Herb Phillipson: Utilize our resources to produce energy at homePublished 10:39am Thursday, September 17, 2009
Increase our yearly gross national product by $360 billion a year?
Change a negative national trade deficit so exports exceed imports by billions?
Create thousands and thousands of jobs here at home?
Decrease our carbon emissions drastically.
Is this an insane possibility?
No. It is not. Just use our own resources to produce energy at home; $360 billion is the amount we sent across our borders to purchase crude oil last year.
It will take time that is rapidly passing by, but is a definite possibility.
The possibility exists if we take self-evident measures that will improve the ecology and create jobs and payrolls and eliminate revenues we are giving to our enemies.
Some of these revenues pay terrorists killing our American boys.
Many of the benefits could be reaped almost at once.
1. We could build a network of natural gas dispensing stations throughout the United States at a cost of about $4,500 a unit and equip our autos and trucks to run on natural gas for about $1,000 a unit.
Natural gas is the most efficient and least polluting of all the fossil fuels and costs less.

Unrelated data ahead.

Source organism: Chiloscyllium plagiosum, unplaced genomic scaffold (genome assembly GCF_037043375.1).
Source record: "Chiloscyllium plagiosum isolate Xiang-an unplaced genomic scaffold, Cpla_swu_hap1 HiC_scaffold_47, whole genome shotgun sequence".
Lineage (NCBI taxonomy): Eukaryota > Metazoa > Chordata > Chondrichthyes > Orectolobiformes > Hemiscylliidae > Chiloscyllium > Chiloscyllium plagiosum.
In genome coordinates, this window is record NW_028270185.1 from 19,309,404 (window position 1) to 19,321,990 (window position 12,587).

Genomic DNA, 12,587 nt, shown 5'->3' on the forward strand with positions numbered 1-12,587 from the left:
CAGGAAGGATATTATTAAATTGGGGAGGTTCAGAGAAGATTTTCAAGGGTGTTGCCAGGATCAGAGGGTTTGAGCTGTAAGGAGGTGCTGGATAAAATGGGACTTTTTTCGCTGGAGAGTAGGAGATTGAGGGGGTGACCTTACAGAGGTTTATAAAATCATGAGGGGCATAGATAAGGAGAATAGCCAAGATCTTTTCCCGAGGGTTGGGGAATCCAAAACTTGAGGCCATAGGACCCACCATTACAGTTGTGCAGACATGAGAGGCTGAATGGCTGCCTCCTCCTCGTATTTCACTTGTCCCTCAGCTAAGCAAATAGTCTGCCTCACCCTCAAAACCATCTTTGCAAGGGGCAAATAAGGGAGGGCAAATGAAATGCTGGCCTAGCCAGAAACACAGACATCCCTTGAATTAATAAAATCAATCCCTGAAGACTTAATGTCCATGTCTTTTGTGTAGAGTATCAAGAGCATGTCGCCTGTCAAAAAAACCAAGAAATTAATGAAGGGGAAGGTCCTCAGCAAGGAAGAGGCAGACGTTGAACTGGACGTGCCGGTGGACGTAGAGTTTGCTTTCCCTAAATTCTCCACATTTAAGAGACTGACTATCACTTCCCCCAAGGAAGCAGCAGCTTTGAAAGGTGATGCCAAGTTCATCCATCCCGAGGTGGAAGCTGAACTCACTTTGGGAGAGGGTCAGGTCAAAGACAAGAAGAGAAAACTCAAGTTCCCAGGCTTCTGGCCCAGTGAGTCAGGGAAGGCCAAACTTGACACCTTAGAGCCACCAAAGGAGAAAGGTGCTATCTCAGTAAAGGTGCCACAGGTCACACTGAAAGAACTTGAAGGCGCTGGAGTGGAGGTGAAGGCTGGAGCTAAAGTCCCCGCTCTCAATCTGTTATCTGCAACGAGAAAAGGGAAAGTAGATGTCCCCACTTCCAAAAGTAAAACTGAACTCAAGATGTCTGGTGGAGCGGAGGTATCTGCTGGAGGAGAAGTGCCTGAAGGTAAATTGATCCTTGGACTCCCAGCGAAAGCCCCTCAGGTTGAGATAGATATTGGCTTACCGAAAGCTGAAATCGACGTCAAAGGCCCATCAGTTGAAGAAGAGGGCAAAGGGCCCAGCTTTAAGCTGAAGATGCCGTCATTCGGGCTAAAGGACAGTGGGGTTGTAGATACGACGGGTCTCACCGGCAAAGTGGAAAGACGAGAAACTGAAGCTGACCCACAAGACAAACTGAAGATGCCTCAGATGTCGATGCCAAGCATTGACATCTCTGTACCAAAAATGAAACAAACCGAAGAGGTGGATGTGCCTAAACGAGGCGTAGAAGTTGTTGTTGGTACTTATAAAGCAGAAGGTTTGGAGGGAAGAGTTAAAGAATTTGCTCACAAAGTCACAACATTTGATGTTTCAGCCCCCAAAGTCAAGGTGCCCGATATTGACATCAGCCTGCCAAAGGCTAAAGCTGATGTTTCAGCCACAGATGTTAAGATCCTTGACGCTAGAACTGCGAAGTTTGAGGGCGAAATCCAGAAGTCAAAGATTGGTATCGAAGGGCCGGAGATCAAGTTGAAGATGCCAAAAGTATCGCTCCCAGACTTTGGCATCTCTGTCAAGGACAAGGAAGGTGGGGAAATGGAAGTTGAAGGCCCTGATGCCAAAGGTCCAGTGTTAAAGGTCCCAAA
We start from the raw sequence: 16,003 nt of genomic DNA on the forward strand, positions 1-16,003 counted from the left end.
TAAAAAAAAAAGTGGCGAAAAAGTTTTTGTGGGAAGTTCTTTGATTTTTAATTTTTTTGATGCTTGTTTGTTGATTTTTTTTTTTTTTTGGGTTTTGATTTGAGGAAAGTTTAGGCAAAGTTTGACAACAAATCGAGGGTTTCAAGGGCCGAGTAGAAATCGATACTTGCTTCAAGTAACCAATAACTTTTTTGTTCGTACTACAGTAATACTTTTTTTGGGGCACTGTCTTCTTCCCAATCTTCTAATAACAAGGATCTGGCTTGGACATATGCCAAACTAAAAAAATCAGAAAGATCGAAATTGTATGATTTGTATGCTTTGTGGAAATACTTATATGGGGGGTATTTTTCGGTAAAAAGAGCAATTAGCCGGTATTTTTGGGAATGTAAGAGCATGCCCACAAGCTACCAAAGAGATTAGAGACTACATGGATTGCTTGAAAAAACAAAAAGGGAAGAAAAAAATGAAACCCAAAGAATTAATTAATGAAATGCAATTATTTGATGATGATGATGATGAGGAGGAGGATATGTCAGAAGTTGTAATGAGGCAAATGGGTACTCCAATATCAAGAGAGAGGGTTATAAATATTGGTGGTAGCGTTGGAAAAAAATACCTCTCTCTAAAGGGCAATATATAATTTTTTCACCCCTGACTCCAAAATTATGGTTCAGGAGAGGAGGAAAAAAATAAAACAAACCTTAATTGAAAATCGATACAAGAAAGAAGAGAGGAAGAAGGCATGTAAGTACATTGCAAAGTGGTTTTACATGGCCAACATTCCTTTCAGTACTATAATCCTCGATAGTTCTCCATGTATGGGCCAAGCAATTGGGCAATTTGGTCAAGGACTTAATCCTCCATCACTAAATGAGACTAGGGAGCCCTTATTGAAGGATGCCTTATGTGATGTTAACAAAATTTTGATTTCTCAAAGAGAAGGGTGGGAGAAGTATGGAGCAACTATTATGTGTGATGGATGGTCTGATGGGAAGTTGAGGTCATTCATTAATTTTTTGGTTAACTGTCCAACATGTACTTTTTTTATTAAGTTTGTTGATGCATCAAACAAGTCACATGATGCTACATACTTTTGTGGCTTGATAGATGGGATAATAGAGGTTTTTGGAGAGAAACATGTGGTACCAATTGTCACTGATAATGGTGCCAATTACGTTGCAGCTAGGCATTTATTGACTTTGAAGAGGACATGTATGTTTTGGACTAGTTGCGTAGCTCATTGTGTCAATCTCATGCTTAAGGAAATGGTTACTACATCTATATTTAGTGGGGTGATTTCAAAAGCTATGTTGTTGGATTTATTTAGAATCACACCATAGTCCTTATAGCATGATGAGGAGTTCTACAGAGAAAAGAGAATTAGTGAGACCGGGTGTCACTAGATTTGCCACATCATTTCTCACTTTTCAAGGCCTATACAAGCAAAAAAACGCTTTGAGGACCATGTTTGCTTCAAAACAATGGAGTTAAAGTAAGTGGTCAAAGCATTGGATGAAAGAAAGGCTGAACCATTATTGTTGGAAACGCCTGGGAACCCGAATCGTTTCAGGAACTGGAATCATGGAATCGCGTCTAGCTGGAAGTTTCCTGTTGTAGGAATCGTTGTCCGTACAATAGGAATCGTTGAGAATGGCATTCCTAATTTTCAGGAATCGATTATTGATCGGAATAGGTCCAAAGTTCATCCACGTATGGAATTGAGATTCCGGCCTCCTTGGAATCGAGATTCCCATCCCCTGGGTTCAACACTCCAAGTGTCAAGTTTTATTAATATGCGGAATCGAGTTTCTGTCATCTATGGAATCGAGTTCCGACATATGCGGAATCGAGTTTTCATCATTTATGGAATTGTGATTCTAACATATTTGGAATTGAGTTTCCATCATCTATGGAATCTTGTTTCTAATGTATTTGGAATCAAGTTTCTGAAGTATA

The United States has more than ample supplies of natural gas for the foreseeable future.
Oil-rich Iran powers 60 percent of its vehicles with natural gas and aims for 80 percent.
Most U.S. manufacturers produce natural gas vehicles (NGVs) for overseas markets.
Many of our cities are going to NGV mass-transit vehicles.
2. We could permit offshore drilling on the continental shelf.
We actually do this in the Gulf of Mexico now.
Using American technology, countries throughout the world permit drilling with no ecological damage.
Our own wells survived Hurricane Katrina without disaster.
Offshore drilling may take a few years but will reduce our need for overseas crude until atomic power plants can supply the growing need for electricity.
3. Increase the size and supply of atomic power plants, already supplying 20 percent of America’s electrical needs. By adopting a single template for plants, work could commence almost immediately, providing thousands of well-paid jobs.
4, Continue to work on other green solutions.
At the present time, less than one sixth of 1 percent of our energy need is supplied by wind and solar panels.
Green power is not now economically feasible without massive tax credits.
Green power appears unlikely to make any great difference in our power supply until new technology is developed.
Does all this seem simplistic?
No doubt about it, it does.
Show me where I am wrong.
Until you do, I will remain unconvinced that Washington has any real will to divorce the United States from Venezuelan and Middle Eastern oil and reduce the carbon in the atmosphere.
Herb Phillipson lives in Dowagiac.